Awasu » Pint-size security
Wednesday 30th October 2019 2:26 PM [General, Tutorial]

Many moons ago, I wrote a tutorial on how to set up an internet gateway on a Banana Pi, complete with DHCP, DNS, VPN, firewall and ad-blocking. It works well, I still use one today, and have even taken it with me on a few long backpacking trips. However, I worry about it being a bit fragile, and fear the day when an over-zealous customs officer decides it looks like something that could trigger a bomb :| , so I was overjoyed when I finally found my holy grail: something that does all of the above, in the form factor of a USB thumb drive.

GL-iNet's GL-USB-150 costs around USD 30, and comes with almost everything I need to get online when I'm on the road. This tutorial will be much shorter than the previous one, because nearly everything is already set up and ready to go :clap:

Getting started

Plug it in, give it 30 or 40 seconds to start up, then open a browser and go to To login, the default password is goodlife; once you're in, change this under More Settings/Admin Password.

It runs a DHCP server, and your computer will have already been assigned an IP address in the range.

Go to the Internet page, click on the Scan link, then connect to a WiFi network.

Open another browser window, and confirm that you're online.

Configuring the VPN

Go to the Management tab in the VPN/OpenVPN Client page, and upload your VPN configurations. This will typically be a ZIP of a bunch of .ovpn files, but if you have them, you will also need to include the .crt and/or .pem files.

Unfortunately, the stock firmware has a bug that prevents the ZIP file from being processed correctly, so you will need to upgrade the firmware first. Get the latest version from here[1]Version 3.026 worked for me., then install it via the Upgrade page.

Once the VPN configurations have been installed, you will be able to select which one to use from the VPN/OpenVPN Client page. Check your IP address to confirm that you are going through the VPN.

Installing software

To install additional software, go to the More Settings/Advanced page, and in the new browser window that opens, go to System/Software and update the package lists[2]This doesn't seem to persist after a reboot, so you have to remember to do this every time :-| .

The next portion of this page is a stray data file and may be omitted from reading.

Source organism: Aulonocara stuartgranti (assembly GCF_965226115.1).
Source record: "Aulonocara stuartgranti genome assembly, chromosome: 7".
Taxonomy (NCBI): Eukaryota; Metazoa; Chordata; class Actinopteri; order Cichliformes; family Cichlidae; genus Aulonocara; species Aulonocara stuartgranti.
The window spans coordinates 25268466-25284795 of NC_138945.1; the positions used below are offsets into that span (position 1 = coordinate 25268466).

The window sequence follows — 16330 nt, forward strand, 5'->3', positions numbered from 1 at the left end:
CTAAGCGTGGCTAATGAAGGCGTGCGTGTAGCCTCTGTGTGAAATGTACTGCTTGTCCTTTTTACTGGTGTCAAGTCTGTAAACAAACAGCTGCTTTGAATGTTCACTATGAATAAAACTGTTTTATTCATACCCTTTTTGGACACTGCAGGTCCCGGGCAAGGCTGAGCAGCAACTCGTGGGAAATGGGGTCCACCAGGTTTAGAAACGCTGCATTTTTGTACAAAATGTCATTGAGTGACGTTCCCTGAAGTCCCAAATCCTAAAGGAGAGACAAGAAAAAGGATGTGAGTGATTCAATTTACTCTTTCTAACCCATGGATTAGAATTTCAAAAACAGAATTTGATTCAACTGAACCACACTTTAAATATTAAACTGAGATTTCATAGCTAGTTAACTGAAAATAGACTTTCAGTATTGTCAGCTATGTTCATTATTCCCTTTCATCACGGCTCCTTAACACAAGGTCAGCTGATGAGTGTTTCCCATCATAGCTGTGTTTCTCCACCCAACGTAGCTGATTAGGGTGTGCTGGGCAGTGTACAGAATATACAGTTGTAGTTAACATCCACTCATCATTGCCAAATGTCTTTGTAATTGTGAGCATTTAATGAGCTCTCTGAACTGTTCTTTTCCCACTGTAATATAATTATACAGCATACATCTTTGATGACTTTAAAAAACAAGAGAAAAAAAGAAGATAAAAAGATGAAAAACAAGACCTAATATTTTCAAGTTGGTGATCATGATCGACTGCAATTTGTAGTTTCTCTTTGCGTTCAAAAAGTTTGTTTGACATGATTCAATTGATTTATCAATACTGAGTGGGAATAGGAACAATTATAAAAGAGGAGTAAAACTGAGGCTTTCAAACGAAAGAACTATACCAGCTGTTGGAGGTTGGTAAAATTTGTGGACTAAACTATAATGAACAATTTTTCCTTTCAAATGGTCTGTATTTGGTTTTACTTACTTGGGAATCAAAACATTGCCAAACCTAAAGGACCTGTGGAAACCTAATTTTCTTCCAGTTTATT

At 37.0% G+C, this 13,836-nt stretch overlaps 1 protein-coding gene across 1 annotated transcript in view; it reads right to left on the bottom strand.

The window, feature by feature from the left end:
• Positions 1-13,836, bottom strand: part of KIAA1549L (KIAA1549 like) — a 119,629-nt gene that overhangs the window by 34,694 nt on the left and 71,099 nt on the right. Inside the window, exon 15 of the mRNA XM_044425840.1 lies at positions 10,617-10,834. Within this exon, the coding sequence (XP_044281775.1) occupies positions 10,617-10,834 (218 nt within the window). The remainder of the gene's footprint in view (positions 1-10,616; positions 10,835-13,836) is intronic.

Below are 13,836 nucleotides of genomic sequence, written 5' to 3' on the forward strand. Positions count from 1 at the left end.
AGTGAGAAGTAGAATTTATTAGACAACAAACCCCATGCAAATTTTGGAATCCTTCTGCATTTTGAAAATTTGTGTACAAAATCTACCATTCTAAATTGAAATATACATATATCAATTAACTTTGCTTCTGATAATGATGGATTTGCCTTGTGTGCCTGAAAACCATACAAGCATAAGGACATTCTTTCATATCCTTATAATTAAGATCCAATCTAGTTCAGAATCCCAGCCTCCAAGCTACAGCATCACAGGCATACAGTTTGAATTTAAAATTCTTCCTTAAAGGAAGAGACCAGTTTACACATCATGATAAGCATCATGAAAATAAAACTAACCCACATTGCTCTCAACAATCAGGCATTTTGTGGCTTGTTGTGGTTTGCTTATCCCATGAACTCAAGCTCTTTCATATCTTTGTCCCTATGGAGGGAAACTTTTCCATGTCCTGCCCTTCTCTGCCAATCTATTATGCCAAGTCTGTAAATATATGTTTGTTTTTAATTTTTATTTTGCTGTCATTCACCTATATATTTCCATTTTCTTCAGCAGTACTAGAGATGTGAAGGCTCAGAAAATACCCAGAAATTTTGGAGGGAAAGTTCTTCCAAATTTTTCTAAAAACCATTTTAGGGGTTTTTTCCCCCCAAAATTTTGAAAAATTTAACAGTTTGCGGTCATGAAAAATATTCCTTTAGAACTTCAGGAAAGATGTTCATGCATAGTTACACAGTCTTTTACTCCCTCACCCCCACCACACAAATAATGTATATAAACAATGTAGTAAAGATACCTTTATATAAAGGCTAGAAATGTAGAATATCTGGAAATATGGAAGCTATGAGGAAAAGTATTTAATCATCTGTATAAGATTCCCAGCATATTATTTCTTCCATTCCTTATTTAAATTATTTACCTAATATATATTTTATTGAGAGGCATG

I installed the following packages:

  • bash
  • tmux
  • openssh-sftp-server (so that I can scp files in and out)
  • openssh-client (for a version of ssh that allows forwarding)
  • coreutils (for GNU tools)
  • bind-dig (for dig)
  • mtr (a handy network monitoring tool)

To change your default shell to bash, update /etc/passwd.

The only down-side to this device: while you can just about install a minimal version of Python, the disk is so small, there won't be any room for anything else :-(


The only thing missing from this device is an ad-blocker. Since it uses dnsmasq for DNS, rather than bind as the Banana Pi does, the process is slightly different, but not much. Here's the script that I use:

# This script downloads blacklisted ad servers and updates dnsmasq to block them.
# The following line needs to be added to /etc/dnsmasq.conf:
#   conf-file=/root/dns-blacklist


echo "Downloading the DNS blacklist..."
if [ $? -ne 0 ] ; then exit 1 ; fi

# fixup the entries so that they return "NX Domain"
echo "Updating the DNS blacklist..."
sed -i 's/address/server/g;s/' "$TMP_FNAME"

# install the new DNS blacklist
echo "Installing the DNS blacklist..."
echo "Restarting dnsmasq..."
/etc/init.d/dnsmasq restart

echo "All done."

The DNS blacklist is downloaded to a temp file, fixed up and then transferred to /root/dns-blacklist. You will need to tell dnsmasq to load this file by adding the following line to /etc/dnsmasq.conf:


This script can be configured to run periodically, or just run it manually every now and then.

Shutting down

There doesn't seem to be any way to shut down the device cleanly. I'm guessing it's been designed so that people can just pull the thing out of the USB port, but this really irks the sysadmin in me :roll: , so to shutdown cleanly, type the following in the console:


The green LED light stays on, but the device will shutdown.


1 Version 3.026 worked for me.
2 This doesn't seem to persist after a reboot, so you have to remember to do this every time :-|

2 Responses to this post

I worked through the original tutorial on a Raspberry Pi and it worked pretty well except of course that the Raspberry Pi lacked gigabit ethernet.
I will travel internationally next fall for the first time in decades, so the GL-USB-150 will be a must have for the trip.

Thanks for posting this!!!

>>> I will travel internationally next fall for the first time in decades, so the GL-USB-150 will be a must have for the trip.

I'll probably be moving around a fair bit next year, so shoot me an email and we can meet up somewhere, and you can get me that beer you keep talking about... :-)

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